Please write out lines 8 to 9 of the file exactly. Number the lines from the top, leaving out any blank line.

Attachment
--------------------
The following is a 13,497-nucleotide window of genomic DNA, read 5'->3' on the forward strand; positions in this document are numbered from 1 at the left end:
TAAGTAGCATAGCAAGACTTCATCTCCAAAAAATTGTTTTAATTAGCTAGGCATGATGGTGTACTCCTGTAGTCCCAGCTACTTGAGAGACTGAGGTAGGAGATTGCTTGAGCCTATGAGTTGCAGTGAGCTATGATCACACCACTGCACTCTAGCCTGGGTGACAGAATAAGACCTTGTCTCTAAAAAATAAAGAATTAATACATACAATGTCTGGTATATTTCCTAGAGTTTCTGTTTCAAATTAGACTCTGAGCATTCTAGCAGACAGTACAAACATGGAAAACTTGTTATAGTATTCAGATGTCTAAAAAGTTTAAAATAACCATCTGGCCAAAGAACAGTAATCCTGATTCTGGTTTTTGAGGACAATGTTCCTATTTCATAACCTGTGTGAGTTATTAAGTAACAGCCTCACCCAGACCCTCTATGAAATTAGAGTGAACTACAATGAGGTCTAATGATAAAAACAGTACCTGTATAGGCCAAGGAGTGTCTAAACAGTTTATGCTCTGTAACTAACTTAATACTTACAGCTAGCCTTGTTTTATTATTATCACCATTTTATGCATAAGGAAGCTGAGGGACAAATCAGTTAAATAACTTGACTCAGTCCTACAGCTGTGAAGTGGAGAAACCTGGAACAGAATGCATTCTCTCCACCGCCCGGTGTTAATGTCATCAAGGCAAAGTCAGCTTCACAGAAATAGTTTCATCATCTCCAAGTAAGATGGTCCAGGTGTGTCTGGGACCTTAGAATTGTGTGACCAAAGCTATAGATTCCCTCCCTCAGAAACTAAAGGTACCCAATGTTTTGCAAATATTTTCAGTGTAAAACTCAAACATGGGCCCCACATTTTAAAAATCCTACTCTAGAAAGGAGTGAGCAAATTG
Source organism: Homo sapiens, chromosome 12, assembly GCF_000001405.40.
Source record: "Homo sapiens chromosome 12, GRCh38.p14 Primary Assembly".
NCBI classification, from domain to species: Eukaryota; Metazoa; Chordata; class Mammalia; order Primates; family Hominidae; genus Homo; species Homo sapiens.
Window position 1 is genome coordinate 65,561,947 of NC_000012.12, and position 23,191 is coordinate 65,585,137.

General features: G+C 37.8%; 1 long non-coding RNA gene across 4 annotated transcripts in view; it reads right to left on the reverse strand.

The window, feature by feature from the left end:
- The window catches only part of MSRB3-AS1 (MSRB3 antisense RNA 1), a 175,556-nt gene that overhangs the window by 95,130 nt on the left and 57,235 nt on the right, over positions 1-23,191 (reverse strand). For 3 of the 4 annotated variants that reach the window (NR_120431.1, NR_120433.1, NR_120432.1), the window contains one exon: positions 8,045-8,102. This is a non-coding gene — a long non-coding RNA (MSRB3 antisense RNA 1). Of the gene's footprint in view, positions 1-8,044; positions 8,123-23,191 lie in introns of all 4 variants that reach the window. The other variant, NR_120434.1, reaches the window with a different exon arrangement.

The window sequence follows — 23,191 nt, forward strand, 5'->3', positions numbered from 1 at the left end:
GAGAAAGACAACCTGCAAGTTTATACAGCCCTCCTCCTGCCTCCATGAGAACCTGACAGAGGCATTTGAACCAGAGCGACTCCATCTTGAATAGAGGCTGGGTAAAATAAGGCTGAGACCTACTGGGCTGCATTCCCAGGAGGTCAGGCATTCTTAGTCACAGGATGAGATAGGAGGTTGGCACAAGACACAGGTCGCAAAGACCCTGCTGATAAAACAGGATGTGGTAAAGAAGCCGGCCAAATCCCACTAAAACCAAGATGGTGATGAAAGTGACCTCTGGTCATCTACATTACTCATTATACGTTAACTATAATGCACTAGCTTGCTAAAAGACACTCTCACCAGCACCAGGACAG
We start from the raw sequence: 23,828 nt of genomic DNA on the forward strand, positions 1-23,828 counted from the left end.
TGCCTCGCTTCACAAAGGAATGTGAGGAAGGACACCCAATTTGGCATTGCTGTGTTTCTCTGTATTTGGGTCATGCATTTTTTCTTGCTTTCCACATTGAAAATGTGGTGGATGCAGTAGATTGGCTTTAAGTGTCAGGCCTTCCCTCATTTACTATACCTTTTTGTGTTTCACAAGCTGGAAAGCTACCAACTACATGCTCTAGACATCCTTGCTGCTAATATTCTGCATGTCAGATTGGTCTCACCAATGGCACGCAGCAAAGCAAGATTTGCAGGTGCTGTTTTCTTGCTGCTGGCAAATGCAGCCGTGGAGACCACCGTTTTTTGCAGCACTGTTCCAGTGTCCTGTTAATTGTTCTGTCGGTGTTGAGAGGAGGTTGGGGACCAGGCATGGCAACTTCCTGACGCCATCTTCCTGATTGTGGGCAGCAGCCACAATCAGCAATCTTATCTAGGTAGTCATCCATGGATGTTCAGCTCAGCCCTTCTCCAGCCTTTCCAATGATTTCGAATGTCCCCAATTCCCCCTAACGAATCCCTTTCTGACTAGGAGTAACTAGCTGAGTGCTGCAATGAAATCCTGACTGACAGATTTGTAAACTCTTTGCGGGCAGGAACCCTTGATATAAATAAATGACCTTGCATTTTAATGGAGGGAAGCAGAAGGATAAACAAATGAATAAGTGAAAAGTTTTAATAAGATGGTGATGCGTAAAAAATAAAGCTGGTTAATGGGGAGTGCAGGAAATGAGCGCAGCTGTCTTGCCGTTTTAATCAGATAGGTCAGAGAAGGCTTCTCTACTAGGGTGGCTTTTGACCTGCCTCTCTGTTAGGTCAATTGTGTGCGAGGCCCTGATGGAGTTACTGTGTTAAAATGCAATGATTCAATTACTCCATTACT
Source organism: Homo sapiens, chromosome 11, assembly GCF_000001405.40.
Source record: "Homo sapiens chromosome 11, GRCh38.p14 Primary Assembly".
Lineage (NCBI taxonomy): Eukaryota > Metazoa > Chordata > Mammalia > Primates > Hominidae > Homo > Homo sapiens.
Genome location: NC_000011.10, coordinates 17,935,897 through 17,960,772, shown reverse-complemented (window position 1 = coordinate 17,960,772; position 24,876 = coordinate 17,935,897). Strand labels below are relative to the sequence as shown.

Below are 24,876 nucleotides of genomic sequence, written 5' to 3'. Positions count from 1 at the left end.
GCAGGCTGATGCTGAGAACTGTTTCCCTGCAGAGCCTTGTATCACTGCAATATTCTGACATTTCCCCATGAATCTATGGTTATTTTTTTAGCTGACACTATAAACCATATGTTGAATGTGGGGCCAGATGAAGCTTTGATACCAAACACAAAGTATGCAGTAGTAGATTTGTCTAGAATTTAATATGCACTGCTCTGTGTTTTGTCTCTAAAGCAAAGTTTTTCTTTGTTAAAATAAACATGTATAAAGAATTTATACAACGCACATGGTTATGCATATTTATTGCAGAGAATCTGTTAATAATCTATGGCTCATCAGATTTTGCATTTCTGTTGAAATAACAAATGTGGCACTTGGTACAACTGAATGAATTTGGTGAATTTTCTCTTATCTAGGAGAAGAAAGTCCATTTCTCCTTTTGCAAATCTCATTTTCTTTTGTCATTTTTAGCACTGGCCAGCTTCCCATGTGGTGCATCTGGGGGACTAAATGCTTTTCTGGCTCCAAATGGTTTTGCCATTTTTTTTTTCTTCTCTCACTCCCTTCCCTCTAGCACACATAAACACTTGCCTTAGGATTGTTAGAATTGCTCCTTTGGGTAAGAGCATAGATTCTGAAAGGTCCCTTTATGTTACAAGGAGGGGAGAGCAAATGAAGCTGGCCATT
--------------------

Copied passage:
The window, feature by feature from the left end:
- The window catches only part of MSRB3-AS1 (MSRB3 antisense RNA 1), a 175,556-nt gene that overhangs the window by 95,130 nt on the left and 57,235 nt on the right, over positions 1-23,191 (reverse strand). For 3 of the 4 annotated variants that reach the window (NR_120431.1, NR_120433.1, NR_120432.1), the window contains one exon: positions 8,045-8,102. This is a non-coding gene — a long non-coding RNA (MSRB3 antisense RNA 1). Of the gene's footprint in view, positions 1-8,044; positions 8,123-23,191 lie in introns of all 4 variants that reach the window. The other variant, NR_120434.1, reaches the window with a different exon arrangement.